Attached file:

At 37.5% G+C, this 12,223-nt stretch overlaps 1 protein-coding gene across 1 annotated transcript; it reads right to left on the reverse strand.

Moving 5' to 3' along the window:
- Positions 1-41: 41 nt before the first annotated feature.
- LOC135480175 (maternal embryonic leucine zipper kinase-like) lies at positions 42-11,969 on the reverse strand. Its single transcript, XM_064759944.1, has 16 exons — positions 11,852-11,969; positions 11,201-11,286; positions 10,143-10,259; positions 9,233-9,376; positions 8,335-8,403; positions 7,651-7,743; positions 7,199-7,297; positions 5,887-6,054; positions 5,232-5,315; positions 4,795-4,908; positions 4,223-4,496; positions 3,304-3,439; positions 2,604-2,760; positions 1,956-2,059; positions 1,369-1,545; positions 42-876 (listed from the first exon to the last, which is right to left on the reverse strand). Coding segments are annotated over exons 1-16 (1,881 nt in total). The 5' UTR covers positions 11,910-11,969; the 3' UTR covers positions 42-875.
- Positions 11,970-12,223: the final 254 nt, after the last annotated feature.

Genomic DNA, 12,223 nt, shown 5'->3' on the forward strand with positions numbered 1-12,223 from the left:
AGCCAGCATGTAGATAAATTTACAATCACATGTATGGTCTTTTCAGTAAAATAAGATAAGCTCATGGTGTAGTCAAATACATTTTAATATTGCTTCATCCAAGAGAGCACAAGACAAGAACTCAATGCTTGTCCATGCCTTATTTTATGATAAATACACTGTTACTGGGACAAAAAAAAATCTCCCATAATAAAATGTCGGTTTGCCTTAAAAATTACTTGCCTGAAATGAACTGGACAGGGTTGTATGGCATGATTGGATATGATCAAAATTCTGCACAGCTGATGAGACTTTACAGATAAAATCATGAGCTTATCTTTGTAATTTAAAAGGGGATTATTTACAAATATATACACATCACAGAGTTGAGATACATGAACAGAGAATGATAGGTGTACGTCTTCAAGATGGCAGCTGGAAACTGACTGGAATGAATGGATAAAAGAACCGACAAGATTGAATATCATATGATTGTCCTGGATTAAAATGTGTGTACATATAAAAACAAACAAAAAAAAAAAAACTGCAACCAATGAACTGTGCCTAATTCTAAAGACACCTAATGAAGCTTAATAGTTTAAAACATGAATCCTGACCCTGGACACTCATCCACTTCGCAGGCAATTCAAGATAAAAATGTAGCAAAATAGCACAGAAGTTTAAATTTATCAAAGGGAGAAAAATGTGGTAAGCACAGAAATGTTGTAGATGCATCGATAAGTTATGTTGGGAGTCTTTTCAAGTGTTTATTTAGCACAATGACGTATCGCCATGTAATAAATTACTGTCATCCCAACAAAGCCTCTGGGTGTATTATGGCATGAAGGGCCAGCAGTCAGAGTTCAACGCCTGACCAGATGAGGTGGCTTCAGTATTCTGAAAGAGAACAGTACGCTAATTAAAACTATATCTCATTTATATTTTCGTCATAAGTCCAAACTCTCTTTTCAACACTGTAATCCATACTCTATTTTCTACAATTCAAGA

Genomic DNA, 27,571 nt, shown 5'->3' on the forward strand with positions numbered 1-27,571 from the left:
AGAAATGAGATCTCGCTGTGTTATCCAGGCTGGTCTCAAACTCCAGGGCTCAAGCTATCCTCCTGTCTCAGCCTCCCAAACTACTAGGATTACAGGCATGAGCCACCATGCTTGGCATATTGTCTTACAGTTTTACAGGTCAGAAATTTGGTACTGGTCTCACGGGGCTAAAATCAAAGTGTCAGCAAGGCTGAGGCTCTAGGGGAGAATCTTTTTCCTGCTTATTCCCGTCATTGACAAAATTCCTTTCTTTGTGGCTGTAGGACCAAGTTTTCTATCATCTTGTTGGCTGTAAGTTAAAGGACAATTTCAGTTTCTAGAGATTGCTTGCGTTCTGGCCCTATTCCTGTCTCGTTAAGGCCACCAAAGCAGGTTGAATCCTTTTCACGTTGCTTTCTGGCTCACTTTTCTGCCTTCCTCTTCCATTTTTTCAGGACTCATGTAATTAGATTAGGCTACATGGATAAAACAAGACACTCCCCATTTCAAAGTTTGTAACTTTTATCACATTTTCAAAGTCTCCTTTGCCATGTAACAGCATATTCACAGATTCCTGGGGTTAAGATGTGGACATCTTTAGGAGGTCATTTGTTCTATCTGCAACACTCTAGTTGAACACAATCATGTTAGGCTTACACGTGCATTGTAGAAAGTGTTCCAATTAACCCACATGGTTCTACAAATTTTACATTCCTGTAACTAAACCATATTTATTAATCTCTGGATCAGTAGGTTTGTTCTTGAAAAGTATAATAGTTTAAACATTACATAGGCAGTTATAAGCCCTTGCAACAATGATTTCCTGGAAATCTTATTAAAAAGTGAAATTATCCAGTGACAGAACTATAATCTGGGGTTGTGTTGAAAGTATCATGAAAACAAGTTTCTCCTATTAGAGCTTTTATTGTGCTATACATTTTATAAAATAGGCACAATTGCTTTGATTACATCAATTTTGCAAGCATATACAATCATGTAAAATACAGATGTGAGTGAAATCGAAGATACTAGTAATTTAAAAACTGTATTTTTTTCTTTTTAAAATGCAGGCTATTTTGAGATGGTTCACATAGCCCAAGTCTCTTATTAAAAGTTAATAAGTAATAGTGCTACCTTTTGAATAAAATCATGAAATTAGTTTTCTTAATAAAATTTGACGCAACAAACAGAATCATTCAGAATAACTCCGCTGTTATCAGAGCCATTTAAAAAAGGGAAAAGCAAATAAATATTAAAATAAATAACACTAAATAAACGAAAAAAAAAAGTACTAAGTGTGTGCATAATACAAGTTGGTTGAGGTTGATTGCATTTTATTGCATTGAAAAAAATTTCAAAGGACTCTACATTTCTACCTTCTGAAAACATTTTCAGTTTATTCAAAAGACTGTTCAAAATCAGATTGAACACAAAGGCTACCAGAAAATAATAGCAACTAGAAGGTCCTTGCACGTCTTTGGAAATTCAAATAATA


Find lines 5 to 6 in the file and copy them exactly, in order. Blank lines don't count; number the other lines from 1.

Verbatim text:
- Positions 11,970-12,223: the final 254 nt, after the last annotated feature.

Genomic DNA, 12,223 nt, shown 5'->3' on the forward strand with positions numbered 1-12,223 from the left: